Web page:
The onClick handler in React enables you to call a function and performs an action when an element is clicked in your app. It is the cornerstone of any React app. Before discussing the onClick event in ReactJs, first, let us understand what event handlers are. 

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Event Handlers

Generally, in JavaScript, event handlers are used to determine which action is needed after firing the action, such as clicking any button or changing with text input. The users can interact with our ReactJS application through the event handlers.

If you already know how to handle events in HTML and JavaScript, handling events in ReactJS becomes easy. Like how we handle events within our DOM elements, we can handle the events in ReactJs elements, barring exceptions.

Now let us appropriately discuss the onClick event handler in ReactJs.

onClick Event Handler in ReactJs

Whenever the user clicks a button or any element within our application, the onClick event calls a function, and the called function triggers an action. The event handlers in React always appear within the curly braces.

Now let us see some examples. 

Example: 

1. In HTML:

<button onclick="newEvent()">

  Hello World!

<button></button>

2. In React Application:

<button onClick={newEvent}>

  Hello World!

<button></button>

There is an important difference between using onClick in React and onClick in HTML. To avoid the default behavior in HTML, we simply return false, but in ReactJS, the preventDefault method needs to be called explicitly.

Now let us see an example code implementation for avoiding the opening of a page from a link by default in HTML:

<a href="#" onclick="console.log('The link has been clicked.'); return false">

  Click this link

</a>

Now, let us see how we can do this in React Application:

function ActionLink() {

    function handleClick(e) {

      e.preventDefault();

      console.log('The link has been  clicked.');

    }

    return (

      <a href="#" onClick={handleClick}>

        Click this link

      </a>

    );

  }

The onClick is an event handler for the target element within our React application. Generally, this event handler specifies which function must be executed after that particular element is called. We add the onClick event handler to the elements as the attributes.

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Now we will see an example where a function will be set to the onClick event of a button; as soon as the button is clicked, the onClick event will execute the function, and the function will run, giving us the expected output.

import React, { Component } from "react";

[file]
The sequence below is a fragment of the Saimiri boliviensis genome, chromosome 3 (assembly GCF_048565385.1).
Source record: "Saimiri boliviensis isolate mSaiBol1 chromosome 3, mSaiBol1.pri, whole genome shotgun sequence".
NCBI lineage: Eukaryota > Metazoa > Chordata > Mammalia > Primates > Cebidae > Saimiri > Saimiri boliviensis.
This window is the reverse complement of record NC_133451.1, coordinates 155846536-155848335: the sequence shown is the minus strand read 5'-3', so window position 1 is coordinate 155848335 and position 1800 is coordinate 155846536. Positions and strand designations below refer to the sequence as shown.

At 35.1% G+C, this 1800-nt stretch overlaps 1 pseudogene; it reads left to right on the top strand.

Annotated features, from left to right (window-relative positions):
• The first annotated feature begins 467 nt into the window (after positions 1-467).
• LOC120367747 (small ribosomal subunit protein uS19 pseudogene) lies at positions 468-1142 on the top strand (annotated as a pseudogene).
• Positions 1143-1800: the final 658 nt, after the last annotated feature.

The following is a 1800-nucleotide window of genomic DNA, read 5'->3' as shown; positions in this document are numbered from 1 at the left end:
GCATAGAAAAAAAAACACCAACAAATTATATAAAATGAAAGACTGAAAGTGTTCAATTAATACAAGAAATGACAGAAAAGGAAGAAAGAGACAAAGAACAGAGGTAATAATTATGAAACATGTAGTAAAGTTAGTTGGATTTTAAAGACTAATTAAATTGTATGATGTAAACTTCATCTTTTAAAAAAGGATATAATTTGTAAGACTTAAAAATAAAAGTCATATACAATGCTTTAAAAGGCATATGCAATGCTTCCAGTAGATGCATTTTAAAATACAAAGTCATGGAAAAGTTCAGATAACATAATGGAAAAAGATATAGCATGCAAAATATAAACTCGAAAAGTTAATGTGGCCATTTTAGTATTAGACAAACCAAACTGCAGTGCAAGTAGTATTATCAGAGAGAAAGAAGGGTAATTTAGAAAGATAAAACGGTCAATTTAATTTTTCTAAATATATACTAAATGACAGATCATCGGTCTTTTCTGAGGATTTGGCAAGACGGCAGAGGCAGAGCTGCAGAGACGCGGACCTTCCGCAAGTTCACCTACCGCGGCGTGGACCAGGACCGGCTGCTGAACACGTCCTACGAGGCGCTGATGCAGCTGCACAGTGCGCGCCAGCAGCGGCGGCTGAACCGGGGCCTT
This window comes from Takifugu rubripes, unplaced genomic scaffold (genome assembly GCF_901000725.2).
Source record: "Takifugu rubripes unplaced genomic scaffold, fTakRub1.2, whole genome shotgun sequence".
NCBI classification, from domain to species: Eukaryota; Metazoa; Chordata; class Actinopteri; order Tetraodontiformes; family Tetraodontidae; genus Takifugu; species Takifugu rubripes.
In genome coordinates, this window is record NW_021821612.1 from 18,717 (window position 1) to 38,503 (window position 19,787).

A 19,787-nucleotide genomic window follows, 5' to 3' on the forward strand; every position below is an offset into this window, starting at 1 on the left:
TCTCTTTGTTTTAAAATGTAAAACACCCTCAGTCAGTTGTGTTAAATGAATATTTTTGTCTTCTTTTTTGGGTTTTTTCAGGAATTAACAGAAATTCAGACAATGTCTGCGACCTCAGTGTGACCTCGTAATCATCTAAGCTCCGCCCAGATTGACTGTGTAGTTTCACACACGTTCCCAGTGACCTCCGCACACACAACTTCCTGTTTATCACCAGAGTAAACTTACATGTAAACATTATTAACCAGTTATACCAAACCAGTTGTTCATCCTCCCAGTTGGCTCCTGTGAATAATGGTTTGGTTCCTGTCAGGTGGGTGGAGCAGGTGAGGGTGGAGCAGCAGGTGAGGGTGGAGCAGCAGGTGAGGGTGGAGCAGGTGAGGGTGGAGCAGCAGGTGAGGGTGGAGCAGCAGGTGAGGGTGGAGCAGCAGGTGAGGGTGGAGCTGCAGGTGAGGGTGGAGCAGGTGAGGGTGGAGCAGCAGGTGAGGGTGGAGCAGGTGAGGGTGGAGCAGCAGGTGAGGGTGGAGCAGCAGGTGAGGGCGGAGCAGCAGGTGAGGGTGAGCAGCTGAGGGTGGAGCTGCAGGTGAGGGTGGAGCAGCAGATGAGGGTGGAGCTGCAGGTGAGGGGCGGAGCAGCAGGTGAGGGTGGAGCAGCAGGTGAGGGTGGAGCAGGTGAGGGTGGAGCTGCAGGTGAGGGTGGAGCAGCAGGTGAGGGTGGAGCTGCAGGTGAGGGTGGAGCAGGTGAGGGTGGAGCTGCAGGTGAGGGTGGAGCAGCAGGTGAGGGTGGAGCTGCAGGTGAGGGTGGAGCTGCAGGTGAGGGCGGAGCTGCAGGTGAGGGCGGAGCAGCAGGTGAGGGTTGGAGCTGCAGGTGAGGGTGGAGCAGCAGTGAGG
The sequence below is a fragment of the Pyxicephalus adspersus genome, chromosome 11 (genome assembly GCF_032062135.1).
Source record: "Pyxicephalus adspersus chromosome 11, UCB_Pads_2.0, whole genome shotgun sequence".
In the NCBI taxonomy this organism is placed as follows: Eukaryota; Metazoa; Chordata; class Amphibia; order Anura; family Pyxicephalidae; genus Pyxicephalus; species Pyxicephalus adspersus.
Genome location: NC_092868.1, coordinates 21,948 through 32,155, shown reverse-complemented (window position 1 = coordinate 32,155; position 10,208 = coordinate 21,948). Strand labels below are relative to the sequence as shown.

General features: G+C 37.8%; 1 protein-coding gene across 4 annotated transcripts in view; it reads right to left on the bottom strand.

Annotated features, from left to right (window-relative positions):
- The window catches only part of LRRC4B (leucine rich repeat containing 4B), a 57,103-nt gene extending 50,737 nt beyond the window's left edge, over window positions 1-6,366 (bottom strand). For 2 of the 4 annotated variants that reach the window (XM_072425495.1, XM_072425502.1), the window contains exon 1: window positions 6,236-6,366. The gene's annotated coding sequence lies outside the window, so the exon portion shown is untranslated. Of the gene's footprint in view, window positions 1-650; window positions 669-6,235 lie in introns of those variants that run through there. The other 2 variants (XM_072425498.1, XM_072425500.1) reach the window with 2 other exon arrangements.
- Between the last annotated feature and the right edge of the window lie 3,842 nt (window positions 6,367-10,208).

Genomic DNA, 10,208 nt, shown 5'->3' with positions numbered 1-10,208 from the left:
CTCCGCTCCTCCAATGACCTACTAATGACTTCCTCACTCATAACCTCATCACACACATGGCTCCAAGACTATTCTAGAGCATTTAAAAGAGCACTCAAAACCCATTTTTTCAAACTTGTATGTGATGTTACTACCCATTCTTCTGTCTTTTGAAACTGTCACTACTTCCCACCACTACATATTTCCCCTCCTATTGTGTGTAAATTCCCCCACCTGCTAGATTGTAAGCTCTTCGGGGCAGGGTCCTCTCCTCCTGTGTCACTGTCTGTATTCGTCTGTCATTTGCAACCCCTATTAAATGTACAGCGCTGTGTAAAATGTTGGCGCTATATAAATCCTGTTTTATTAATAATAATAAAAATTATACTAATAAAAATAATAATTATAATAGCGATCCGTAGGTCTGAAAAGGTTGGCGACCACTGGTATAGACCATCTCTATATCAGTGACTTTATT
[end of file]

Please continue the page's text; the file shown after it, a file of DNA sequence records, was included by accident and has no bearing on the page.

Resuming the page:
import ReactDOM from "react-dom";

class GreetAlert extends Component {

  greetAlert() {

    alert("Welcome to the world of Programming!");

  }

  render() {

    return <button onClick={this.greetAlert}>Click to view the alert!</button>;

  }

}

export default GreetAlert;

In the above code, we can see a function called GreetAlert() which we had defined earlier, and then we pass the function within the onClick attribute of a button element in our react application. Whenever the user clicks the “Click to view the alert!” button, there will be an alert popup on the top of the screen.

There are some events in React called synthetic events. Let us discuss this topic in brief.

Synthetic Events in React

The synthetic events provide high performance and consistency to the React application or its interface.

The synthetic events achieve consistency by normalizing the events to get the same properties across the different browsers or platforms. It is a cross-browser wrapper around the browser’s native event. Except for those events which work uniformly across all the browsers, including the preventDefault() and stopPropagation(), as the browser’s native event, it has the same properties. High performance is achieved automatically by these synthetic events by using delegation.

Handling Events in Class Components

In the class components, the events can be handled by binding them within the arrow functions. Binding in the method function is allowed in the ES7 class properties.

Binding With Arrow Functions

The arrow function does not have its own properties like arguments, this, super, and new.target. An arrow function’s syntax is shorter than the normal function’s syntax.

Let us see an example of code implementation of arrow functions:

import React, { Component } from "react";

import ReactDOM from "react-dom";

class AlertInput extends Component {

  eventHandlingAlert = event => {

    alert("I have been clicked");

  };

  render() {

    return (

      <button onClick={this.eventHandlingAlert}>Click to view the aler1!</button>

    );

  }

}

export default AlertInput;

Now we are going to discuss some ways of handling events within the functional components:

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Handling Events in Functional Components

  • Using an Inline Function